UArizona College of Medicine – Phoenix Inducts Newest Class of Gold Humanism Honor Society
Twelve fourth-year medical students and two faculty members from the University of Arizona College of Medicine – Phoenix were inducted into the Gold Humanism Honor Society (GHHS) on Nov. 10 during a virtual ceremony. These individuals were selected for their demonstration of professionalism, leadership and humanism.
“These students have been selected by their peers as exemplars of humanism,” said Guy Reed, MD, MS, dean of the College of Medicine – Phoenix. “Being inducted into the Gold Humanism Honor Society is an acknowledgment from fellow students and from faculty that these individuals have shown their commitment to the honor society’s values, which are to inspire, to nurture and to be life long advocates for compassionate patient care.”
The exemplary students inducted this year include:
In addition, the students selected two faculty inductees into the College of Medicine – Phoenix GHHS this year. These two faculty inductees exemplify humanistic qualities and have served as role models for the students.
- Jennifer Hartmark-Hill, MD.
- Robert Raschke, MD.
Traditionally, each student receives their GHHS pin and adds a knot to their distinctive class ribbon attached to the Staff of Asclepius. The staff commemorates the chapter’s inaugural class. Each knot that is added lengthens the respective chains, stretching the bond between the members of the society and symbolizing power, strength and compassion. Due to the pandemic, each student tied their knot prior to the ceremony.
Natasha Keric, MD, an associate professor in the Department of Surgery, was the keynote speaker. Dr. Keric, who is also the surgery clerkship director, discussed the importance of mentorship.
“Out of all the hats that I get to wear, being a mentor is probably one of my favorite hats,” Dr. Keric said. “It brings tremendous joy to my professional career and personal life. The reason is that without mentorship, I wouldn’t be where I am today.”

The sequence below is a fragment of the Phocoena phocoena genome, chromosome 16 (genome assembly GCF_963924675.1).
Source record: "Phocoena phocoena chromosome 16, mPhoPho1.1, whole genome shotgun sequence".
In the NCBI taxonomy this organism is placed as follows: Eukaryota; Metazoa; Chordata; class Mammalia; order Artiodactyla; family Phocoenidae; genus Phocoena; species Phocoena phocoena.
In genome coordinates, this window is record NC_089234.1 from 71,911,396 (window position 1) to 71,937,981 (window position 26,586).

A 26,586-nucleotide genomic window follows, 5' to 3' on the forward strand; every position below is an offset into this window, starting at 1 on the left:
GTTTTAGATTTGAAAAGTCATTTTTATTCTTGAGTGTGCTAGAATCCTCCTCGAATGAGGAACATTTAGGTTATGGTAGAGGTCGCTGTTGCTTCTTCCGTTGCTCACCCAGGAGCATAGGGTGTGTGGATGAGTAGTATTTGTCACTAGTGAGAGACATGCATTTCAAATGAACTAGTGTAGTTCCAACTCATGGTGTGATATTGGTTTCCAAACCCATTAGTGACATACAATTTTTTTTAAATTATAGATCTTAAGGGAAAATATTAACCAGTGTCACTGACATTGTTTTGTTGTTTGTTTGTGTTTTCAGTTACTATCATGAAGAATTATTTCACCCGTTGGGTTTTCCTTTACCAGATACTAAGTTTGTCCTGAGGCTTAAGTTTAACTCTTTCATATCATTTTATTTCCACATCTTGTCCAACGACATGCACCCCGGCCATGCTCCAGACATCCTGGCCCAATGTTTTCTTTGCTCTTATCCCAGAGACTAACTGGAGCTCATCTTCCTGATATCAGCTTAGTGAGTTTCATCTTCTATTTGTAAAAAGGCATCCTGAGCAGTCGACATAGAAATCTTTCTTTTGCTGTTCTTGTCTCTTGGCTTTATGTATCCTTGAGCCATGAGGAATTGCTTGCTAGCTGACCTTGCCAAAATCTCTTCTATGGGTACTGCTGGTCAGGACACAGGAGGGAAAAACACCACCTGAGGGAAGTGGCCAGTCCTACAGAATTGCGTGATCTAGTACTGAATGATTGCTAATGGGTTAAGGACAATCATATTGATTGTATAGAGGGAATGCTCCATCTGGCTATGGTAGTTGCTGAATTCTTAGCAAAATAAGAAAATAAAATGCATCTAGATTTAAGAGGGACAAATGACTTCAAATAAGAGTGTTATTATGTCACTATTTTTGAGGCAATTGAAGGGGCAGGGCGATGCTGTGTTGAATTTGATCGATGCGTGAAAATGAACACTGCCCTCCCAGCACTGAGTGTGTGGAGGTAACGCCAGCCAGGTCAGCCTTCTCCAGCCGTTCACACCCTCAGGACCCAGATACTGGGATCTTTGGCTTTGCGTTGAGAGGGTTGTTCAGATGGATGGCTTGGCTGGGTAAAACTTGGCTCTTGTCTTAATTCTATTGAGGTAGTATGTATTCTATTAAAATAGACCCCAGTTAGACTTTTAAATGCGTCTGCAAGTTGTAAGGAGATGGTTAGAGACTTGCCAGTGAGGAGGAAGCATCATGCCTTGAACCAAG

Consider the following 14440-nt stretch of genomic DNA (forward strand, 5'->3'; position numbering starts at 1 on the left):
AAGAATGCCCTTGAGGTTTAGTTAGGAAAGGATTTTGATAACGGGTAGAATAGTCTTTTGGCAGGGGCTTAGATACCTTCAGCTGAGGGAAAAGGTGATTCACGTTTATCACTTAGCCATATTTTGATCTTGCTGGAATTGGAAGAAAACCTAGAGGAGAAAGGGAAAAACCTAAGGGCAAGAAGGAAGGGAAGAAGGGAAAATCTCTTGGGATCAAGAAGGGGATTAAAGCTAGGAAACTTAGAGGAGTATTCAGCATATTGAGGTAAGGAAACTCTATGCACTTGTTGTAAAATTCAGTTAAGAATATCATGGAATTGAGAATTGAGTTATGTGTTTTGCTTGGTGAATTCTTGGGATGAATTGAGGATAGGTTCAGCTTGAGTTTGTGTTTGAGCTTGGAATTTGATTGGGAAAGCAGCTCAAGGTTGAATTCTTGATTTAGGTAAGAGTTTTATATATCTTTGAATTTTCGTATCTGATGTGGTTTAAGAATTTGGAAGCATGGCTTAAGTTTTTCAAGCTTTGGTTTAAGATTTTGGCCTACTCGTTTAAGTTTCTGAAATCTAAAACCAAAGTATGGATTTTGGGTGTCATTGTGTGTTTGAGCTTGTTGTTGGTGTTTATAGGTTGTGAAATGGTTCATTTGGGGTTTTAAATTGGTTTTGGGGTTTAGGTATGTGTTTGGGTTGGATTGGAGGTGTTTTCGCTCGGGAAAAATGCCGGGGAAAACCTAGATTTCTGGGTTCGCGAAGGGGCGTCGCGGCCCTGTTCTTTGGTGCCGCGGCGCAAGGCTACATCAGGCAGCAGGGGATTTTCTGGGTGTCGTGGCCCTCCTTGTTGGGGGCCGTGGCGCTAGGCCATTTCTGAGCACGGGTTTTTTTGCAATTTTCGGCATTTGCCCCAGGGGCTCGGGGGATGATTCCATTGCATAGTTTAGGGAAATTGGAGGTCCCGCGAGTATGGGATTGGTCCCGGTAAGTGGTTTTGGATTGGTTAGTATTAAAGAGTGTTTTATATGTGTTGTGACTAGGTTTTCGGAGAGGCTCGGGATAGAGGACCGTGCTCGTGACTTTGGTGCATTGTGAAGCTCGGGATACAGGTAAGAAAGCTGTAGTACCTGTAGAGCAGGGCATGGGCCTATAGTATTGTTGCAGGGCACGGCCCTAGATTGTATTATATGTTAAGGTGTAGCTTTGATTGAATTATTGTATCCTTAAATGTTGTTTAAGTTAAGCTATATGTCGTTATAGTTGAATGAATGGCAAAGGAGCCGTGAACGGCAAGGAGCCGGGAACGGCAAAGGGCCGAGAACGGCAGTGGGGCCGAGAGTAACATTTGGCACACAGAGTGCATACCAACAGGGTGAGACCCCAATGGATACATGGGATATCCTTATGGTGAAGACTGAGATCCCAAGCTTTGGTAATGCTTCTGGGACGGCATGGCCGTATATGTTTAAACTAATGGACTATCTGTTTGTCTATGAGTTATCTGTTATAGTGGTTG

Dr. Keric shared parts of her personal journey and path toward medicine. Her story included immigrating to the U.S. at a young age, her love for education, a career outside of medicine, finding her true calling and the mentors that helped her excel in life.
“Mentors come in all shapes and sizes,” Dr. Keric said. “Being a mentor is not just rooting for somebody on the sidelines. It is becoming a part of their journey.”
She continued, “It is incredibly rewarding to see how mentorship has helped us come together as a community and as a family. I am proud of my journey, not because of the success it has brought me, but because it has given me the tools to make others successful, which is truly very joyous and rewarding.”
The College of Medicine – Phoenix GHHS chapter was established in 2010 and each year, the top 10-15 percent of the third-year medical students are identified by their peers as exemplars of humanism in medicine.
Members have a responsibility to model, support and advocate for compassionate, patient-centered care throughout their careers. The creation of a GHHS chapter signifies to the medical community that an institution places high value on the interpersonal skills and attitudes that are essential for the highest level of patient care.
“One of the things I always try to promote among students is deciding what kind of doctor they want to be,” said Steven A. Lieberman, MD, senior associate dean of Academic Affairs. “How do you represent yourself as a human that is a physician to your patients and the world around you? The Gold Humanism Honor Society is the culmination, perhaps the single, best honor to represent the true values of the profession. We look to all of you to continue to represent those standards that you all have demonstrated so clearly.”
About the College
Founded in 2007, the University of Arizona College of Medicine – Phoenix inspires and trains exemplary physicians, scientists and leaders to optimize health and health care in Arizona and beyond. By cultivating collaborative research locally and globally, the college accelerates discovery in a number of critical areas — including cancer, stroke, traumatic brain injury and cardiovascular disease. Championed as a student-centric campus, the college has graduated 593 physicians, all of whom received exceptional training from nine clinical partners and more than 2,400 diverse faculty members. As the anchor to the Phoenix Biomedical Campus, which is projected to have an economic impact of $3.1 billion by 2025, the college prides itself on engaging with the community, fostering education, inclusion, access and advocacy.